Environmental Health

Featured Science Activities

Our science activities are summarized in a series of feature articles that highlight recent U.S. Geological Survey (USGS) environmental health science activities. They are short summaries of peer-reviewed journal articles and USGS reports co-authored by our specialized teams of scientists.
Older featured science activities are on our old Web site.

Filter Total Items: 145
Date published: August 18, 2015
Status: Completed

First National-Scale Reconnaissance of Neonicotinoid Insecticides in United States Streams

Neonicotinoid insecticides (neonicotinoids) were present in a little more than half of the streams sampled across the United States and Puerto Rico, according to a new U.S. Geological Survey (USGS) study. This is the first national-scale study of the presence of neonicotinoids in urban and agricultural land use settings across the Nation and was completed as part of ongoing USGS investigations...

Date published: August 11, 2015
Status: Completed

Public Perception Impedes Prevention of Arsenic Exposure

One of the biggest challenges in preventing arsenic exposure from drinking water may be public perception, according to a recent special section of Science of the Total Environment. In this special section of 13 papers report on new understanding of arsenic hydrogeochemistry, performance of household well water treatment systems, and testing and treatment behaviors of well users in several...

Contacts: Joseph Ayotte, Yan Zheng
Date published: August 7, 2015
Status: Completed

Pesticides, Flame Retardants, and Mercury in Tissues from Columbia Basin Pacific Lamprey

Pesticides, flame retardants, and mercury were present in Pacific lampreys (Entosphenus tridentatus) at levels that may be contributing to their overall decline in the Columbia River Basin.These findings are based on the largest available dataset of contaminants measured in lamprey tissues and lamprey habitats by the U.S. Geological Survey (USGS) and the Columbia River Inter-Tribal...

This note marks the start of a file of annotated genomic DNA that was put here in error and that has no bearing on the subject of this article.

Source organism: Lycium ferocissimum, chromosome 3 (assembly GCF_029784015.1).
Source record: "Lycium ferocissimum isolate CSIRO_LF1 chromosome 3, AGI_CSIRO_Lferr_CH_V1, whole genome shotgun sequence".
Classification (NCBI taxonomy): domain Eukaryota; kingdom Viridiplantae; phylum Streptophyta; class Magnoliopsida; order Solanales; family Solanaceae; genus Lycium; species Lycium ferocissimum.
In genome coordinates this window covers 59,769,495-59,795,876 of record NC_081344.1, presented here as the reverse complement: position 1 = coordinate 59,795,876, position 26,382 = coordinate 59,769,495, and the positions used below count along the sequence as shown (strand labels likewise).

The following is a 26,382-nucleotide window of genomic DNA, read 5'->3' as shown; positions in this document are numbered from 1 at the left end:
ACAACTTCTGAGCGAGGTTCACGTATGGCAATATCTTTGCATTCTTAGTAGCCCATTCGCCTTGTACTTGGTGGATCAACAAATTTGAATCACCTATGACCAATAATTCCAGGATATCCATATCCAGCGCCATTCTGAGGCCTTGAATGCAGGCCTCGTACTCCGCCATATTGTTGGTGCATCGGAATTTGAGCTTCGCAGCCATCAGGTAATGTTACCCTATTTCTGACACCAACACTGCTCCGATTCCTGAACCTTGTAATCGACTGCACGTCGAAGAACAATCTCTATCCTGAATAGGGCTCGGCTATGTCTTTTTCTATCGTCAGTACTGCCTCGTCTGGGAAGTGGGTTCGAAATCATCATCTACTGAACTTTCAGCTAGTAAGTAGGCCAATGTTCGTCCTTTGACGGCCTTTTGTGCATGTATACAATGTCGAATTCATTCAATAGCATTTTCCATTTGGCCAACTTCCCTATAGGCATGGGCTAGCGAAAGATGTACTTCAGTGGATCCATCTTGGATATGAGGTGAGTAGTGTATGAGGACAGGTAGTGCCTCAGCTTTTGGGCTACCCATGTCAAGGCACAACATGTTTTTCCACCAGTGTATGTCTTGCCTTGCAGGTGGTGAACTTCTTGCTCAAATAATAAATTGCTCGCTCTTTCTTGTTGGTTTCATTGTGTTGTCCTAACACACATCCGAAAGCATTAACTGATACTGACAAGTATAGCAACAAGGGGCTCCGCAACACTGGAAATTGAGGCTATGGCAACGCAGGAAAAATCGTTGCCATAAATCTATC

Contacts: Elena Nilsen
Date published: July 6, 2015
Status: Completed

Long-Term Study Finds Endocrine Disrupting Chemicals in Urban Waterways

U.S. Geological Survey (USGS) scientists determined that endocrine disrupting chemicals (EDCs) were present in wastewater treatment plant (WWTP) effluent, water, and fish tissue in urban waterways in the Great Lakes and upper Mississippi River Regions (Indiana, Illinois, Michigan, Minnesota, and Ohio) during 1999 through 2009.

Date published: July 1, 2015
Status: Completed

Federal and State Partnerships Advance Understanding of Contaminants in a Human-Health Context

Partnerships between the U.S. Geological Survey (USGS) and the Minnesota Department of Health (MDH) enhance the State's ability to evaluate human-health risks from chemicals of concern (CECs).MDH considers CECs for toxicological review and development of drinking-water guidance. The human-health information generated by the MDH puts...

Contacts: Sarah M Elliott,  Helen Goeden, Christopher Greene
Date published: June 30, 2015
Status: Completed

Assessing Environmental Chemical Mixtures in United States Streams